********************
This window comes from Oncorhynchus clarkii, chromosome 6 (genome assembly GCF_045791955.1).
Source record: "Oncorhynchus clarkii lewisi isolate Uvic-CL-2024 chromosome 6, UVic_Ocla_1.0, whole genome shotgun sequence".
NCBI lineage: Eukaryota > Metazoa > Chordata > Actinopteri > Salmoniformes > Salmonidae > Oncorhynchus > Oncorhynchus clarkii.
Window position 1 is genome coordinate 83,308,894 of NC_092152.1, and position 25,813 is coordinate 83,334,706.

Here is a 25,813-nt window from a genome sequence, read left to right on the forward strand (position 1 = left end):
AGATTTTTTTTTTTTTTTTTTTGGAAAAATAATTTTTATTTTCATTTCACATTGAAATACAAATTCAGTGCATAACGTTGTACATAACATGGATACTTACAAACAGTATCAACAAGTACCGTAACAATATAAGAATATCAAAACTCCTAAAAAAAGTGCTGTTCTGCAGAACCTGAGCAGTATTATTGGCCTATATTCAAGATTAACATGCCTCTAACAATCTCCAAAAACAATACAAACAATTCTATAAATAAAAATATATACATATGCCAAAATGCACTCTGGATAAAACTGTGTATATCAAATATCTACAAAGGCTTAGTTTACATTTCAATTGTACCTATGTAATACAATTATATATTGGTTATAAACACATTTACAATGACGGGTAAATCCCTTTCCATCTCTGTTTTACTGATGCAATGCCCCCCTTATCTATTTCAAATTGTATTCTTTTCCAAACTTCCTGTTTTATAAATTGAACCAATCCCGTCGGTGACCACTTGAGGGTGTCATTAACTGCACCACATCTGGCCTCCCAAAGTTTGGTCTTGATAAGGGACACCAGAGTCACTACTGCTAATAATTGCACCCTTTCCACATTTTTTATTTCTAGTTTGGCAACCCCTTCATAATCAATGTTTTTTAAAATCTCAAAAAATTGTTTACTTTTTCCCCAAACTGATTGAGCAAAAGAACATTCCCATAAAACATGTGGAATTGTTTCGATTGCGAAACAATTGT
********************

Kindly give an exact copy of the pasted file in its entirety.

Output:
This window comes from Oncorhynchus clarkii, chromosome 6 (genome assembly GCF_045791955.1).
Source record: "Oncorhynchus clarkii lewisi isolate Uvic-CL-2024 chromosome 6, UVic_Ocla_1.0, whole genome shotgun sequence".
NCBI lineage: Eukaryota > Metazoa > Chordata > Actinopteri > Salmoniformes > Salmonidae > Oncorhynchus > Oncorhynchus clarkii.
Window position 1 is genome coordinate 83,308,894 of NC_092152.1, and position 25,813 is coordinate 83,334,706.

Here is a 25,813-nt window from a genome sequence, read left to right on the forward strand (position 1 = left end):
AGATTTTTTTTTTTTTTTTTTTGGAAAAATAATTTTTATTTTCATTTCACATTGAAATACAAATTCAGTGCATAACGTTGTACATAACATGGATACTTACAAACAGTATCAACAAGTACCGTAACAATATAAGAATATCAAAACTCCTAAAAAAAGTGCTGTTCTGCAGAACCTGAGCAGTATTATTGGCCTATATTCAAGATTAACATGCCTCTAACAATCTCCAAAAACAATACAAACAATTCTATAAATAAAAATATATACATATGCCAAAATGCACTCTGGATAAAACTGTGTATATCAAATATCTACAAAGGCTTAGTTTACATTTCAATTGTACCTATGTAATACAATTATATATTGGTTATAAACACATTTACAATGACGGGTAAATCCCTTTCCATCTCTGTTTTACTGATGCAATGCCCCCCTTATCTATTTCAAATTGTATTCTTTTCCAAACTTCCTGTTTTATAAATTGAACCAATCCCGTCGGTGACCACTTGAGGGTGTCATTAACTGCACCACATCTGGCCTCCCAAAGTTTGGTCTTGATAAGGGACACCAGAGTCACTACTGCTAATAATTGCACCCTTTCCACATTTTTTATTTCTAGTTTGGCAACCCCTTCATAATCAATGTTTTTTAAAATCTCAAAAAATTGTTTACTTTTTCCCCAAACTGATTGAGCAAAAGAACATTCCCATAAAACATGTGGAATTGTTTCGATTGCGAAACAATTGT